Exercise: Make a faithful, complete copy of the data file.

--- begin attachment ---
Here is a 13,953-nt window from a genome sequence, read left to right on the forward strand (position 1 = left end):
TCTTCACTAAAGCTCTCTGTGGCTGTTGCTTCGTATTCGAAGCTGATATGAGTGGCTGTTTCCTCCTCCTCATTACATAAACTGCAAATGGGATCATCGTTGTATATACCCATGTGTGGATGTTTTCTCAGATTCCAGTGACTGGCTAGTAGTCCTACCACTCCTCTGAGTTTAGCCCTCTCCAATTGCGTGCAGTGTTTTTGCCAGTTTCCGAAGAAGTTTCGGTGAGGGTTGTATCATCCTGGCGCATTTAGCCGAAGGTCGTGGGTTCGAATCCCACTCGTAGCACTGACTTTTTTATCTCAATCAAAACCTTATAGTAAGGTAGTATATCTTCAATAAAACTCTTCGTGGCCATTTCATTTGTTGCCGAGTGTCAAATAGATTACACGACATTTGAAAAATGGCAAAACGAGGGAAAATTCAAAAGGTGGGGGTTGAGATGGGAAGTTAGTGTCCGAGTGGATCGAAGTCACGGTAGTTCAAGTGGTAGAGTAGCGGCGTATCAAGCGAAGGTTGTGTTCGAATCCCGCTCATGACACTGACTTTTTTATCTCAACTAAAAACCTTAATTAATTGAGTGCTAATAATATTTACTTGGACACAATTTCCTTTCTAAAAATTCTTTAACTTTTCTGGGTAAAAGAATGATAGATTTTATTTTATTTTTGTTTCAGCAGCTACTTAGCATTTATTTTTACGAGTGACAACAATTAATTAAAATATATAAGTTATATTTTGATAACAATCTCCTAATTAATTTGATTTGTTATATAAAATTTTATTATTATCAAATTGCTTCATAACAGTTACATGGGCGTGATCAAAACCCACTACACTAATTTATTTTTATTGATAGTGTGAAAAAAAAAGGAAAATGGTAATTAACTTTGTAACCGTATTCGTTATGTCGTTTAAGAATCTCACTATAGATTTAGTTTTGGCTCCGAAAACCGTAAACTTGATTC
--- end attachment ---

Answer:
Here is a 13,953-nt window from a genome sequence, read left to right on the forward strand (position 1 = left end):
TCTTCACTAAAGCTCTCTGTGGCTGTTGCTTCGTATTCGAAGCTGATATGAGTGGCTGTTTCCTCCTCCTCATTACATAAACTGCAAATGGGATCATCGTTGTATATACCCATGTGTGGATGTTTTCTCAGATTCCAGTGACTGGCTAGTAGTCCTACCACTCCTCTGAGTTTAGCCCTCTCCAATTGCGTGCAGTGTTTTTGCCAGTTTCCGAAGAAGTTTCGGTGAGGGTTGTATCATCCTGGCGCATTTAGCCGAAGGTCGTGGGTTCGAATCCCACTCGTAGCACTGACTTTTTTATCTCAATCAAAACCTTATAGTAAGGTAGTATATCTTCAATAAAACTCTTCGTGGCCATTTCATTTGTTGCCGAGTGTCAAATAGATTACACGACATTTGAAAAATGGCAAAACGAGGGAAAATTCAAAAGGTGGGGGTTGAGATGGGAAGTTAGTGTCCGAGTGGATCGAAGTCACGGTAGTTCAAGTGGTAGAGTAGCGGCGTATCAAGCGAAGGTTGTGTTCGAATCCCGCTCATGACACTGACTTTTTTATCTCAACTAAAAACCTTAATTAATTGAGTGCTAATAATATTTACTTGGACACAATTTCCTTTCTAAAAATTCTTTAACTTTTCTGGGTAAAAGAATGATAGATTTTATTTTATTTTTGTTTCAGCAGCTACTTAGCATTTATTTTTACGAGTGACAACAATTAATTAAAATATATAAGTTATATTTTGATAACAATCTCCTAATTAATTTGATTTGTTATATAAAATTTTATTATTATCAAATTGCTTCATAACAGTTACATGGGCGTGATCAAAACCCACTACACTAATTTATTTTTATTGATAGTGTGAAAAAAAAAGGAAAATGGTAATTAACTTTGTAACCGTATTCGTTATGTCGTTTAAGAATCTCACTATAGATTTAGTTTTGGCTCCGAAAACCGTAAACTTGATTC